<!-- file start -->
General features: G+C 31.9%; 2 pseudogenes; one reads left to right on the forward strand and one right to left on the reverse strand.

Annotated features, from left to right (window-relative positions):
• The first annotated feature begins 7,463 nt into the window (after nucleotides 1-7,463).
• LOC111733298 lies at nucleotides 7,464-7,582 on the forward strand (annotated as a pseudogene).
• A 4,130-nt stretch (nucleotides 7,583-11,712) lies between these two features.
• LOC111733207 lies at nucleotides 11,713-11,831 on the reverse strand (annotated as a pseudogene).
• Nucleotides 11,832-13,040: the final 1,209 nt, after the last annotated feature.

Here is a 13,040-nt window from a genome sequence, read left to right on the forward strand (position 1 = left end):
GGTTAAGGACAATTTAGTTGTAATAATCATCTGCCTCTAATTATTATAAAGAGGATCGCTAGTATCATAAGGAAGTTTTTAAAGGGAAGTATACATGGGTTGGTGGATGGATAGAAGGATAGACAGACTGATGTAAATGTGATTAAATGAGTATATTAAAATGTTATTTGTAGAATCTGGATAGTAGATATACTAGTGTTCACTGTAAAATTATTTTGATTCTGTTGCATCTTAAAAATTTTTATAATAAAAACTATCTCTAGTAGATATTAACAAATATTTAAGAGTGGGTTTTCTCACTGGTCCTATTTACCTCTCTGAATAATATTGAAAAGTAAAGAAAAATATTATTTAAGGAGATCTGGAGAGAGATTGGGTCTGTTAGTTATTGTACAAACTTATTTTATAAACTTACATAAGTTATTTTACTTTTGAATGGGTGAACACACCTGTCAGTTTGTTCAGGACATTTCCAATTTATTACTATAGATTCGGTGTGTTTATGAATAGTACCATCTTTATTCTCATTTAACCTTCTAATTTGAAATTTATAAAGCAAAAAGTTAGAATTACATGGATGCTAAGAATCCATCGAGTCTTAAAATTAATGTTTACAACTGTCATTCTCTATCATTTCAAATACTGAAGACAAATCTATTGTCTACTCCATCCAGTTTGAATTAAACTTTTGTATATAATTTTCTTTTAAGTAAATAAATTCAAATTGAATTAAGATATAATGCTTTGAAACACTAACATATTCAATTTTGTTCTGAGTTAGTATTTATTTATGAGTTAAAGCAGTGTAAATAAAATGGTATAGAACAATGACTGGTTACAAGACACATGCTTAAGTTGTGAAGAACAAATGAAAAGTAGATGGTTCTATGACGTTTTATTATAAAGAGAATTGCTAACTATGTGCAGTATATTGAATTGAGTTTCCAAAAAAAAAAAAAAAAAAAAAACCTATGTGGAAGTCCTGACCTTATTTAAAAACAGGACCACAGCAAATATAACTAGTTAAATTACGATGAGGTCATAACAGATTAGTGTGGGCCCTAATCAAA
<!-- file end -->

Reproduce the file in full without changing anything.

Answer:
General features: G+C 31.9%; 2 pseudogenes; one reads left to right on the forward strand and one right to left on the reverse strand.

Annotated features, from left to right (window-relative positions):
• The first annotated feature begins 7,463 nt into the window (after nucleotides 1-7,463).
• LOC111733298 lies at nucleotides 7,464-7,582 on the forward strand (annotated as a pseudogene).
• A 4,130-nt stretch (nucleotides 7,583-11,712) lies between these two features.
• LOC111733207 lies at nucleotides 11,713-11,831 on the reverse strand (annotated as a pseudogene).
• Nucleotides 11,832-13,040: the final 1,209 nt, after the last annotated feature.

Here is a 13,040-nt window from a genome sequence, read left to right on the forward strand (position 1 = left end):
GGTTAAGGACAATTTAGTTGTAATAATCATCTGCCTCTAATTATTATAAAGAGGATCGCTAGTATCATAAGGAAGTTTTTAAAGGGAAGTATACATGGGTTGGTGGATGGATAGAAGGATAGACAGACTGATGTAAATGTGATTAAATGAGTATATTAAAATGTTATTTGTAGAATCTGGATAGTAGATATACTAGTGTTCACTGTAAAATTATTTTGATTCTGTTGCATCTTAAAAATTTTTATAATAAAAACTATCTCTAGTAGATATTAACAAATATTTAAGAGTGGGTTTTCTCACTGGTCCTATTTACCTCTCTGAATAATATTGAAAAGTAAAGAAAAATATTATTTAAGGAGATCTGGAGAGAGATTGGGTCTGTTAGTTATTGTACAAACTTATTTTATAAACTTACATAAGTTATTTTACTTTTGAATGGGTGAACACACCTGTCAGTTTGTTCAGGACATTTCCAATTTATTACTATAGATTCGGTGTGTTTATGAATAGTACCATCTTTATTCTCATTTAACCTTCTAATTTGAAATTTATAAAGCAAAAAGTTAGAATTACATGGATGCTAAGAATCCATCGAGTCTTAAAATTAATGTTTACAACTGTCATTCTCTATCATTTCAAATACTGAAGACAAATCTATTGTCTACTCCATCCAGTTTGAATTAAACTTTTGTATATAATTTTCTTTTAAGTAAATAAATTCAAATTGAATTAAGATATAATGCTTTGAAACACTAACATATTCAATTTTGTTCTGAGTTAGTATTTATTTATGAGTTAAAGCAGTGTAAATAAAATGGTATAGAACAATGACTGGTTACAAGACACATGCTTAAGTTGTGAAGAACAAATGAAAAGTAGATGGTTCTATGACGTTTTATTATAAAGAGAATTGCTAACTATGTGCAGTATATTGAATTGAGTTTCCAAAAAAAAAAAAAAAAAAAAAACCTATGTGGAAGTCCTGACCTTATTTAAAAACAGGACCACAGCAAATATAACTAGTTAAATTACGATGAGGTCATAACAGATTAGTGTGGGCCCTAATCAAA